To encrypt drives for AlwaysOn, I would suggest these steps:
- – Do encryption during low usage hours.
- – encrypt drives on SECONDARY first. Without taking AlwaysOn offline. Do this during a low usage time slot.
- – Do one drive at a time.
- – Give a bit of time for IO to catch up. I’d wait 10-15 minutes after each drive encryption completes before starting a new one. This maybe over kill. But maybe not, since we are doing this on live PRODUCTION.
- – Repeat the same steps PRIMARY AlwaysOn node.
To encrypt drives on PRIMARY, you have few options.
Failover AlwaysOn to SECONDARY, and encrypt drives then. Just as described above.
I don’t think AlwaysOn failover is a must for drive encryption.
It may be safe to simply encrypt on PRIMARY.
Just pay attention to the latencies of SQL operations. And how long SPIDs are taking
Start with the smallest drive or least active drive.
I think there may get a good chance this will go fairly unnoticed to SQL.
Encrypt volumes on SECONDARY.
Then set AlwaysOn to asynchronous commit (currently it’s in Synchronous). Perform steps are described above.
When complete, set AlwaysOn back to synchronous commit.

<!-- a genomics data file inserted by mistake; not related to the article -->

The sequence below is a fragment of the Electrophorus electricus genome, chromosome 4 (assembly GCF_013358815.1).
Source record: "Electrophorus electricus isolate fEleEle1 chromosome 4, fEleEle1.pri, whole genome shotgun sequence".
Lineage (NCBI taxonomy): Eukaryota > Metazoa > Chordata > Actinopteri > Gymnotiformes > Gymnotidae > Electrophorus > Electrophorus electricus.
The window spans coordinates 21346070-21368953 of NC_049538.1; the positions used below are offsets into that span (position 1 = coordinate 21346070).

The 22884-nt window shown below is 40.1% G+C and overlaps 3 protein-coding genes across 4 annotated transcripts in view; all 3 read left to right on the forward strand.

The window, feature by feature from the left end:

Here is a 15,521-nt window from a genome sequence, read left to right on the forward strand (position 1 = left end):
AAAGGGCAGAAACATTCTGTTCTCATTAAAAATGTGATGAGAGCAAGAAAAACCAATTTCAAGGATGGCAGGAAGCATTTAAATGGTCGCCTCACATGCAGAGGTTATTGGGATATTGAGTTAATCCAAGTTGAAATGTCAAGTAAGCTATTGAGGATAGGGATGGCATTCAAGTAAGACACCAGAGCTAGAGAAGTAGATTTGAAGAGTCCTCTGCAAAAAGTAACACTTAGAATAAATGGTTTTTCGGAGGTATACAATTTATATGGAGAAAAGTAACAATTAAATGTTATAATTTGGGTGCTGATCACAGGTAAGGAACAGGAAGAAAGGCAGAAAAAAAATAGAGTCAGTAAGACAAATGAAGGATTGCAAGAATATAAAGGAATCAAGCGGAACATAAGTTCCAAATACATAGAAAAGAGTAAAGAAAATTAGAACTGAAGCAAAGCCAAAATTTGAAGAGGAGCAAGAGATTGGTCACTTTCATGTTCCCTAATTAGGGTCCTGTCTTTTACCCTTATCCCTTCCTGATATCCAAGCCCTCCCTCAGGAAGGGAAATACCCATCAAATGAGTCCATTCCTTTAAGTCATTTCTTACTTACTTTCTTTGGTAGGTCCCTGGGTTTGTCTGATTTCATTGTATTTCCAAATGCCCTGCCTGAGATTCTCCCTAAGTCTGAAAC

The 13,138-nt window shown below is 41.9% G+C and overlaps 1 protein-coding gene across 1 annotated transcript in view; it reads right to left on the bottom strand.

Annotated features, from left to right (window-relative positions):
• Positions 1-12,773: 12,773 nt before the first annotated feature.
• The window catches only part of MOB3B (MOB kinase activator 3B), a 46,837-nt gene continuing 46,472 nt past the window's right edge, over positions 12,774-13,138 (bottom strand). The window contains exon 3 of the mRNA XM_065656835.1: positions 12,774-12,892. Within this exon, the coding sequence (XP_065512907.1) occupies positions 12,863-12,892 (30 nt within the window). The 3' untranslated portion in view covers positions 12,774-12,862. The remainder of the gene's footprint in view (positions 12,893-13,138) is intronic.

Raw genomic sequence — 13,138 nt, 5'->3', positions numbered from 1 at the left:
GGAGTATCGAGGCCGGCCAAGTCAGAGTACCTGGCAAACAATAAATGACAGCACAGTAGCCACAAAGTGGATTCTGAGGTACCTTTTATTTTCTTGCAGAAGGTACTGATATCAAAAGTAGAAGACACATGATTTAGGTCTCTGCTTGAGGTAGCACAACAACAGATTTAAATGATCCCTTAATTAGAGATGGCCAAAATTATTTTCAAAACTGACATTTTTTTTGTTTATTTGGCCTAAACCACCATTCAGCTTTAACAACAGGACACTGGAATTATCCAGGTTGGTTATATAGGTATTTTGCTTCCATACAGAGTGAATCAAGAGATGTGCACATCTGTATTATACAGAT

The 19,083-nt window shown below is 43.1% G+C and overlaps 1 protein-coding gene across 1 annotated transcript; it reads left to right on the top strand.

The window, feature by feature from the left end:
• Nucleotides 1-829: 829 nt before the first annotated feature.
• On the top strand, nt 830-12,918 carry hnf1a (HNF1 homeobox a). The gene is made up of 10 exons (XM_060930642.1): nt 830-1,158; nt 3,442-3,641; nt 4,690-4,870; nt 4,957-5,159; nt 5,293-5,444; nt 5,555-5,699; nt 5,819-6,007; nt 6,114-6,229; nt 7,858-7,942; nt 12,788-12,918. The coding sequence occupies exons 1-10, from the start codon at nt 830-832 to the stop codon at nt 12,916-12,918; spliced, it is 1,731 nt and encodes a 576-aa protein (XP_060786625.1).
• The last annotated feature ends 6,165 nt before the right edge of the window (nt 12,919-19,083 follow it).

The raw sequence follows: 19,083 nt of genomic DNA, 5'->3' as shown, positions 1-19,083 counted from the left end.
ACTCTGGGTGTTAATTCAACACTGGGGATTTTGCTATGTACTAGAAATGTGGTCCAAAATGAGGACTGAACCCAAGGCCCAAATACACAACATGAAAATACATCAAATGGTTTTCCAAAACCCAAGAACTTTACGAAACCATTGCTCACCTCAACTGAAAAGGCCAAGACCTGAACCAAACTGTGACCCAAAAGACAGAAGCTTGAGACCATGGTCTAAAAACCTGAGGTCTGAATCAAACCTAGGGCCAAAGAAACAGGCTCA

Your workload is quite heavy. On some days, your PRIMARY is spewing out 800MB worth of logs in 5min.
So if PRIMARY gets affected for too long – there is a good chance this will cause issues.
Use it to make sure AlwaysOn is good.
There you can see AlwaysOn in two statuses:
- Synchnronizing – which means, if you failover, you may have data loss. And there is no auto-failover at this point.
- Synchronized – which means both replicas are caught up. All good. And auto-failover is ready to kick in if needed.
And if you are trying to encrypt *all* drives for compliance with SOC2 or similar regulation and need to encrypt quorum drives – you can. Nothing special about this drive.
I would just encrypt without any special steps.
Let’s get on the call, and we will walk you through how we will keep your database safe and answer any question you have.